While the installation’s intentional maximalism is undeniable, it is equally important to consider what has been left untouched. Spaces between installation-points allow the viewer to circumnavigate the work in close proximity. Were this to be a closed dialogue between the artist and architect, there would be no negative space, no paths left for visitors to interact. One passes between wall and artwork, around plexiglass shields and concrete barriers, beneath soffits, suspension ropes, and flexitrack, through the thick of it all. We become players in this game. The audience is then presented with a choice: will you mediate between Tanner and Hadid, join the two, or refuse to engage altogether?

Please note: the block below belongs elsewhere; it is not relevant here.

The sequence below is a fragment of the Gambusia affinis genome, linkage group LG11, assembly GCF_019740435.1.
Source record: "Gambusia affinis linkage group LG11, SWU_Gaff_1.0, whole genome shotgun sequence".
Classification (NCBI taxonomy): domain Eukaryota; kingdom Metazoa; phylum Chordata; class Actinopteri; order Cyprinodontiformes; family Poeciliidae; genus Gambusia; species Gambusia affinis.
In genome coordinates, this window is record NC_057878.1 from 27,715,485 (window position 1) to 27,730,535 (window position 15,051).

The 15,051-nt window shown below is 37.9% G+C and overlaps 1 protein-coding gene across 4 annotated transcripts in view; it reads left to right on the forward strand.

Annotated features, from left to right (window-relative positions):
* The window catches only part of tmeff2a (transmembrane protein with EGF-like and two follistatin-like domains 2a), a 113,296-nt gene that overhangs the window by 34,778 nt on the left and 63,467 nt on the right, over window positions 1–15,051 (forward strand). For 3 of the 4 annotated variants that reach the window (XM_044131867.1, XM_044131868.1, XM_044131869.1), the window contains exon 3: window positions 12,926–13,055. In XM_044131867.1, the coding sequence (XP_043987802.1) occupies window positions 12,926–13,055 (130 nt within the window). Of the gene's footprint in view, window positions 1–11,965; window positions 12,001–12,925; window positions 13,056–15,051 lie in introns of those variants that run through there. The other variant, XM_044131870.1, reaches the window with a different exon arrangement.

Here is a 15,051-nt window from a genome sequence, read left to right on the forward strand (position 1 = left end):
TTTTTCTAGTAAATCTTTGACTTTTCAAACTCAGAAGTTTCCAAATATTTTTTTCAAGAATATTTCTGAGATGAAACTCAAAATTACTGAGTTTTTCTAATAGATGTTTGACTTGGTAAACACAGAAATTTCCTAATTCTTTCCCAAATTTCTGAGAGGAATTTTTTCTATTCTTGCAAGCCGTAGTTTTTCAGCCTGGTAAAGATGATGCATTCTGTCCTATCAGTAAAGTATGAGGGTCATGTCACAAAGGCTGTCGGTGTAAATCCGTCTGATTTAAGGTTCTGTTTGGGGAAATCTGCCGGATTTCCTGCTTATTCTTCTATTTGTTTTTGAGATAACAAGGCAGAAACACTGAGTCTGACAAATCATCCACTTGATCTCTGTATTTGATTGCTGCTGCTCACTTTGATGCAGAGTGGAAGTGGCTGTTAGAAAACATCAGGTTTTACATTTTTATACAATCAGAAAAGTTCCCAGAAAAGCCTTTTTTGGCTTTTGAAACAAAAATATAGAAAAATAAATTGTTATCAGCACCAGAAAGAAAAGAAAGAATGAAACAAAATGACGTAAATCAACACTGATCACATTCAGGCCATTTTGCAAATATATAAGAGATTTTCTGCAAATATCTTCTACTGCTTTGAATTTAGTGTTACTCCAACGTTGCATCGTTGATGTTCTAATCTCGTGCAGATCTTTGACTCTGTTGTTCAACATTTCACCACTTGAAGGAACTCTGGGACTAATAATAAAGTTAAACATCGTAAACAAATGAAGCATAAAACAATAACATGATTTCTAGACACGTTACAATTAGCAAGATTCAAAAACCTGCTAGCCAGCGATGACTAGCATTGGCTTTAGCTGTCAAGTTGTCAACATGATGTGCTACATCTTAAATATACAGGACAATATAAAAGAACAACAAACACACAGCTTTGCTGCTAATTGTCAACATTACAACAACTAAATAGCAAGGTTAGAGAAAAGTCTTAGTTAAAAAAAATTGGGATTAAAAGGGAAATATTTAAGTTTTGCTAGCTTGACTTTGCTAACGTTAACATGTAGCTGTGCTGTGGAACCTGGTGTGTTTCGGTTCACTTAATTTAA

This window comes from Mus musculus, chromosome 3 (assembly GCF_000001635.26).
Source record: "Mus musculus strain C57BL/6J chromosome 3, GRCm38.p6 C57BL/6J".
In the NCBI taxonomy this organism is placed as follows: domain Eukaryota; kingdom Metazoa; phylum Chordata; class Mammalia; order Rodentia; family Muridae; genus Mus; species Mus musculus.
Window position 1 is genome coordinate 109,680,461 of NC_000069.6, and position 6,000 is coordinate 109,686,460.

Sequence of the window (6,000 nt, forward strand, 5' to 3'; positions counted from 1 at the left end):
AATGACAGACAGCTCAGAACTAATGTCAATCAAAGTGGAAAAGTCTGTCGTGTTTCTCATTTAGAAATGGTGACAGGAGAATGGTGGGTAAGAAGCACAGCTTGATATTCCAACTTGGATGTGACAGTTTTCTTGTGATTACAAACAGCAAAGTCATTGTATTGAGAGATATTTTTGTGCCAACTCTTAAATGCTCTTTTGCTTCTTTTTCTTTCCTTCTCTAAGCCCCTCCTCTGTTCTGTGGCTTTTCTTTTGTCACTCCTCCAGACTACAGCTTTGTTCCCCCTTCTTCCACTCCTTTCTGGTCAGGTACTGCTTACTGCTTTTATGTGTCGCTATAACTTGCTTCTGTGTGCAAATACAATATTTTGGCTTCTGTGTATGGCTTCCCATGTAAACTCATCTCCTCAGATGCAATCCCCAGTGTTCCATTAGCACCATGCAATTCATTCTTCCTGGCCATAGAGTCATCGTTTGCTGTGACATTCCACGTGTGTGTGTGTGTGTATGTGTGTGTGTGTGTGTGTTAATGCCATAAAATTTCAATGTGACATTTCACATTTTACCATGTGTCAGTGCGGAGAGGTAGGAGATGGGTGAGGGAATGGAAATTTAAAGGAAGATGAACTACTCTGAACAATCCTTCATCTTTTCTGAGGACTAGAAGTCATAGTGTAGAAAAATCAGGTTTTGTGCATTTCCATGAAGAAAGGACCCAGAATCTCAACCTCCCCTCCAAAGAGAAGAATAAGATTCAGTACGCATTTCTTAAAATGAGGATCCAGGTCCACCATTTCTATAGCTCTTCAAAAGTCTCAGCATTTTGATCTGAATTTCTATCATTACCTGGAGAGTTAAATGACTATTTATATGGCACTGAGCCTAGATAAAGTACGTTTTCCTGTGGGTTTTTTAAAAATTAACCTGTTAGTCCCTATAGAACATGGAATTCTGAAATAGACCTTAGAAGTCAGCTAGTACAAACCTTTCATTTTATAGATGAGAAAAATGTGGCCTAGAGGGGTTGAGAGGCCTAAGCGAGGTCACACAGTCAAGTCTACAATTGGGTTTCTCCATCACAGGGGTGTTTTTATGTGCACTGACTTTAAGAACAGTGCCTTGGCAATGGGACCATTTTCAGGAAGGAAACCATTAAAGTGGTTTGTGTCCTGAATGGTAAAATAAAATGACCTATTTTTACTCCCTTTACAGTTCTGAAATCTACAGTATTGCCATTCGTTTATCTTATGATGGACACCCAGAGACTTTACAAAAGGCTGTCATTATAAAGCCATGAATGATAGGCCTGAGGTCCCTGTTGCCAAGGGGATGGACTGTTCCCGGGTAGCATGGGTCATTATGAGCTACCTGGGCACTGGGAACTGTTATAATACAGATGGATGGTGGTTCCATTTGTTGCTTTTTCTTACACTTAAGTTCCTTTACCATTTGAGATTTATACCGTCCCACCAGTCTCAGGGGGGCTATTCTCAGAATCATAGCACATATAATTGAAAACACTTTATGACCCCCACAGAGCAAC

The viewer internalizes such a struggle as a participant, leading to a sensation that is intensely personal. Combined with an overall inability to totally master this visual field, the viewer leaves FLAW with a sense of being overwhelmed. The root of this conflict likely resides, in part, within people’s expectations of art and art spaces. Many of us naively stumble onto the scene with the preconception that we will surmount the visual mountain, ideas will click, and we will land at an endpoint understanding the intentions of the artist. As thinkers in such a restrictive thought-culture that is American Totalitarianism, most of us expect and rely on neatly filing new information into prefromulated schema. We crave linearity, absolute definitions, and categories. This is how Authoritarian holders of power would prefer us to make sense of the world. In this way, many approach exhibition spaces—especially in large institutions—with an expectation that the objects, along with didactic text, will offer up everything about themselves, that viewers will leave with answers and, namely Truth. Here, no such conclusion can be reached. What takes place, instead, is the audience's witness of and participation in a metaphorical struggle. Hadid’s Brutalism demanding conformity, Tanner’s refusal, and their resultant clash combine to create a multi-faceted visual problem which allegorizes this nation’s struggle with Totalitarianism.